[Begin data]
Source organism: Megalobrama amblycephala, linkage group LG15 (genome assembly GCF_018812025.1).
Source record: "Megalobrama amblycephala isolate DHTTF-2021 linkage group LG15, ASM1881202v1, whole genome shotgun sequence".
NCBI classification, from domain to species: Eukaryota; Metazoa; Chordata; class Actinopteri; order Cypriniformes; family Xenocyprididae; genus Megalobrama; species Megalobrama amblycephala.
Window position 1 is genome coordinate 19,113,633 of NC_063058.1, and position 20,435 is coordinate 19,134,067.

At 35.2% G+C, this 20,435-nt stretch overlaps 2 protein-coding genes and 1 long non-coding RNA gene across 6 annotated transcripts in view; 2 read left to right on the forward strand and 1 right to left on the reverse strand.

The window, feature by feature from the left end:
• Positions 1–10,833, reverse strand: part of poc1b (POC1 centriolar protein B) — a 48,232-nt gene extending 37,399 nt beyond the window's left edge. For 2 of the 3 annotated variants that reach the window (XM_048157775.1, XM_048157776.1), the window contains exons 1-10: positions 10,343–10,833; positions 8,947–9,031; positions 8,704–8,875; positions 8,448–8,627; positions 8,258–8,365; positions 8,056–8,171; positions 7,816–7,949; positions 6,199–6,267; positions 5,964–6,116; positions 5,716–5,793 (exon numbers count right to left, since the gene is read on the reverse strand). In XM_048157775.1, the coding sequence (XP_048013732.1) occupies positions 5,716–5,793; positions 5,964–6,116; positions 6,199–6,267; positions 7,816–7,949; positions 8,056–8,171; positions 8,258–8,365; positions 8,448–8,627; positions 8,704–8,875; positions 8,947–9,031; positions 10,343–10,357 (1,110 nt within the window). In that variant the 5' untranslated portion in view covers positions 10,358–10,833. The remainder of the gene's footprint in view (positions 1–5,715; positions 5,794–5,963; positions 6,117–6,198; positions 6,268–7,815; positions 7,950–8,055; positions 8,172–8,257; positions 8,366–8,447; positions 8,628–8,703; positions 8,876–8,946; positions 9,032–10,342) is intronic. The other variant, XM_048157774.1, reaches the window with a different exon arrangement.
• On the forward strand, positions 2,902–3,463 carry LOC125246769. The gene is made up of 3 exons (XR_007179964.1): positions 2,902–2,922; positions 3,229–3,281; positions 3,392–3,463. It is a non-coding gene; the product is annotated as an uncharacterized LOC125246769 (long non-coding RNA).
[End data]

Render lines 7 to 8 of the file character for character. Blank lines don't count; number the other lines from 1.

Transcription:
• Positions 1–10,833, reverse strand: part of poc1b (POC1 centriolar protein B) — a 48,232-nt gene extending 37,399 nt beyond the window's left edge. For 2 of the 3 annotated variants that reach the window (XM_048157775.1, XM_048157776.1), the window contains exons 1-10: positions 10,343–10,833; positions 8,947–9,031; positions 8,704–8,875; positions 8,448–8,627; positions 8,258–8,365; positions 8,056–8,171; positions 7,816–7,949; positions 6,199–6,267; positions 5,964–6,116; positions 5,716–5,793 (exon numbers count right to left, since the gene is read on the reverse strand). In XM_048157775.1, the coding sequence (XP_048013732.1) occupies positions 5,716–5,793; positions 5,964–6,116; positions 6,199–6,267; positions 7,816–7,949; positions 8,056–8,171; positions 8,258–8,365; positions 8,448–8,627; positions 8,704–8,875; positions 8,947–9,031; positions 10,343–10,357 (1,110 nt within the window). In that variant the 5' untranslated portion in view covers positions 10,358–10,833. The remainder of the gene's footprint in view (positions 1–5,715; positions 5,794–5,963; positions 6,117–6,198; positions 6,268–7,815; positions 7,950–8,055; positions 8,172–8,257; positions 8,366–8,447; positions 8,628–8,703; positions 8,876–8,946; positions 9,032–10,342) is intronic. The other variant, XM_048157774.1, reaches the window with a different exon arrangement.
• On the forward strand, positions 2,902–3,463 carry LOC125246769. The gene is made up of 3 exons (XR_007179964.1): positions 2,902–2,922; positions 3,229–3,281; positions 3,392–3,463. It is a non-coding gene; the product is annotated as an uncharacterized LOC125246769 (long non-coding RNA).